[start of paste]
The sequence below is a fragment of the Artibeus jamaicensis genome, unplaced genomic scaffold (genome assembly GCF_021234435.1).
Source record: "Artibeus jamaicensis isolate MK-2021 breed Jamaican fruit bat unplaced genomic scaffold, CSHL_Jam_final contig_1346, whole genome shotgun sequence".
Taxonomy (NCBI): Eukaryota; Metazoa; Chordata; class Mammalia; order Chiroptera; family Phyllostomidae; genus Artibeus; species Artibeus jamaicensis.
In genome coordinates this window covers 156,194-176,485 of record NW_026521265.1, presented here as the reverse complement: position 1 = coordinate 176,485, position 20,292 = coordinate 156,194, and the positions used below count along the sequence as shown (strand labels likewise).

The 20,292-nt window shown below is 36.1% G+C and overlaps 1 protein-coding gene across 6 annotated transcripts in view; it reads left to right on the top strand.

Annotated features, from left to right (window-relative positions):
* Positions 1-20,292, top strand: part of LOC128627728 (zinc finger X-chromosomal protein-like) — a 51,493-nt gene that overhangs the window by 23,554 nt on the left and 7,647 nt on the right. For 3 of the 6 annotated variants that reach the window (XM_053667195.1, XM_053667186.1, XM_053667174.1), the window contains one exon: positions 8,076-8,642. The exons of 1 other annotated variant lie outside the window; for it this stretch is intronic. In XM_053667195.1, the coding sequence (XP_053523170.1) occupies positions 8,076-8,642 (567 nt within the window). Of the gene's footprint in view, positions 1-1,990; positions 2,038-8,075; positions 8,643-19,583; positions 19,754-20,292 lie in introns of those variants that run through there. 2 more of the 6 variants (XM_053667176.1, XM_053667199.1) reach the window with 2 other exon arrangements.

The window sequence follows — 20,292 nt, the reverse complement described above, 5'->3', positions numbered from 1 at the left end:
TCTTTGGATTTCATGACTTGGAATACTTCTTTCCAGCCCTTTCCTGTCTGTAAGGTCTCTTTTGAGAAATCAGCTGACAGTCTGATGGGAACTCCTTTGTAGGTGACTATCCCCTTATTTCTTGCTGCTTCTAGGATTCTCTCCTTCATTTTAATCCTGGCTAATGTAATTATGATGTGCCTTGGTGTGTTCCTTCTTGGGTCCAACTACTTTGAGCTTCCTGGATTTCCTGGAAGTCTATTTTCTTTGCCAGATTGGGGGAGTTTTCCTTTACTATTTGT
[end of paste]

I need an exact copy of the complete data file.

The sequence below is a fragment of the Artibeus jamaicensis genome, unplaced genomic scaffold (genome assembly GCF_021234435.1).
Source record: "Artibeus jamaicensis isolate MK-2021 breed Jamaican fruit bat unplaced genomic scaffold, CSHL_Jam_final contig_1346, whole genome shotgun sequence".
Taxonomy (NCBI): Eukaryota; Metazoa; Chordata; class Mammalia; order Chiroptera; family Phyllostomidae; genus Artibeus; species Artibeus jamaicensis.
In genome coordinates this window covers 156,194-176,485 of record NW_026521265.1, presented here as the reverse complement: position 1 = coordinate 176,485, position 20,292 = coordinate 156,194, and the positions used below count along the sequence as shown (strand labels likewise).

The 20,292-nt window shown below is 36.1% G+C and overlaps 1 protein-coding gene across 6 annotated transcripts in view; it reads left to right on the top strand.

Annotated features, from left to right (window-relative positions):
* Positions 1-20,292, top strand: part of LOC128627728 (zinc finger X-chromosomal protein-like) — a 51,493-nt gene that overhangs the window by 23,554 nt on the left and 7,647 nt on the right. For 3 of the 6 annotated variants that reach the window (XM_053667195.1, XM_053667186.1, XM_053667174.1), the window contains one exon: positions 8,076-8,642. The exons of 1 other annotated variant lie outside the window; for it this stretch is intronic. In XM_053667195.1, the coding sequence (XP_053523170.1) occupies positions 8,076-8,642 (567 nt within the window). Of the gene's footprint in view, positions 1-1,990; positions 2,038-8,075; positions 8,643-19,583; positions 19,754-20,292 lie in introns of those variants that run through there. 2 more of the 6 variants (XM_053667176.1, XM_053667199.1) reach the window with 2 other exon arrangements.

The window sequence follows — 20,292 nt, the reverse complement described above, 5'->3', positions numbered from 1 at the left end:
TCTTTGGATTTCATGACTTGGAATACTTCTTTCCAGCCCTTTCCTGTCTGTAAGGTCTCTTTTGAGAAATCAGCTGACAGTCTGATGGGAACTCCTTTGTAGGTGACTATCCCCTTATTTCTTGCTGCTTCTAGGATTCTCTCCTTCATTTTAATCCTGGCTAATGTAATTATGATGTGCCTTGGTGTGTTCCTTCTTGGGTCCAACTACTTTGAGCTTCCTGGATTTCCTGGAAGTCTATTTTCTTTGCCAGATTGGGGGAGTTTTCCTTTACTATTTGT